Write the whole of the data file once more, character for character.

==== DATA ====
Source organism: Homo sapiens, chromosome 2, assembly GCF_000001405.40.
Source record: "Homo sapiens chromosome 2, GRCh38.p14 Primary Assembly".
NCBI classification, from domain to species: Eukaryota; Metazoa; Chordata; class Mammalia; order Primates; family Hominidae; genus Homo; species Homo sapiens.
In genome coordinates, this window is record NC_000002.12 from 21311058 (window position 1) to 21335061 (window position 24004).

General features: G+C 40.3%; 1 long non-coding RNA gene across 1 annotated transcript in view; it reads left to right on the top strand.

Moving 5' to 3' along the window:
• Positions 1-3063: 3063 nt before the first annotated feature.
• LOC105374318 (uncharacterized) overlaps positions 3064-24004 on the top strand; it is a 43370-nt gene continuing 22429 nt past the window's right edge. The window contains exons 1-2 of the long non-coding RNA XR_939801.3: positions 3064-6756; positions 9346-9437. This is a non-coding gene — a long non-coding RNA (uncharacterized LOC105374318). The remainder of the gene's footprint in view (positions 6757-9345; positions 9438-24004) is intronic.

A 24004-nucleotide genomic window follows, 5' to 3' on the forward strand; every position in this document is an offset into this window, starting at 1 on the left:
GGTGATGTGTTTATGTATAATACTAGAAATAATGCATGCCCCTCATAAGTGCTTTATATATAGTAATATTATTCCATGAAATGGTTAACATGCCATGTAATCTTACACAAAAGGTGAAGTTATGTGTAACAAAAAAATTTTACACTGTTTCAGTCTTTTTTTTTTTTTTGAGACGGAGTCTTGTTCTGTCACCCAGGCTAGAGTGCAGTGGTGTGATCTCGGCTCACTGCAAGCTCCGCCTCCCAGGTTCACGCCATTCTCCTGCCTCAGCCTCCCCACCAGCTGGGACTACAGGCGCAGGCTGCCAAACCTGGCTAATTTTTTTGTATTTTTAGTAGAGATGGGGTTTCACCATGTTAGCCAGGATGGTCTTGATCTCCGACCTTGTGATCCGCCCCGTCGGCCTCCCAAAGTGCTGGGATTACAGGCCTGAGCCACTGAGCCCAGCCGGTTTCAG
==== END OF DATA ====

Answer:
Source organism: Homo sapiens, chromosome 2, assembly GCF_000001405.40.
Source record: "Homo sapiens chromosome 2, GRCh38.p14 Primary Assembly".
NCBI classification, from domain to species: Eukaryota; Metazoa; Chordata; class Mammalia; order Primates; family Hominidae; genus Homo; species Homo sapiens.
In genome coordinates, this window is record NC_000002.12 from 21311058 (window position 1) to 21335061 (window position 24004).

General features: G+C 40.3%; 1 long non-coding RNA gene across 1 annotated transcript in view; it reads left to right on the top strand.

Moving 5' to 3' along the window:
• Positions 1-3063: 3063 nt before the first annotated feature.
• LOC105374318 (uncharacterized) overlaps positions 3064-24004 on the top strand; it is a 43370-nt gene continuing 22429 nt past the window's right edge. The window contains exons 1-2 of the long non-coding RNA XR_939801.3: positions 3064-6756; positions 9346-9437. This is a non-coding gene — a long non-coding RNA (uncharacterized LOC105374318). The remainder of the gene's footprint in view (positions 6757-9345; positions 9438-24004) is intronic.

A 24004-nucleotide genomic window follows, 5' to 3' on the forward strand; every position in this document is an offset into this window, starting at 1 on the left:
GGTGATGTGTTTATGTATAATACTAGAAATAATGCATGCCCCTCATAAGTGCTTTATATATAGTAATATTATTCCATGAAATGGTTAACATGCCATGTAATCTTACACAAAAGGTGAAGTTATGTGTAACAAAAAAATTTTACACTGTTTCAGTCTTTTTTTTTTTTTTGAGACGGAGTCTTGTTCTGTCACCCAGGCTAGAGTGCAGTGGTGTGATCTCGGCTCACTGCAAGCTCCGCCTCCCAGGTTCACGCCATTCTCCTGCCTCAGCCTCCCCACCAGCTGGGACTACAGGCGCAGGCTGCCAAACCTGGCTAATTTTTTTGTATTTTTAGTAGAGATGGGGTTTCACCATGTTAGCCAGGATGGTCTTGATCTCCGACCTTGTGATCCGCCCCGTCGGCCTCCCAAAGTGCTGGGATTACAGGCCTGAGCCACTGAGCCCAGCCGGTTTCAG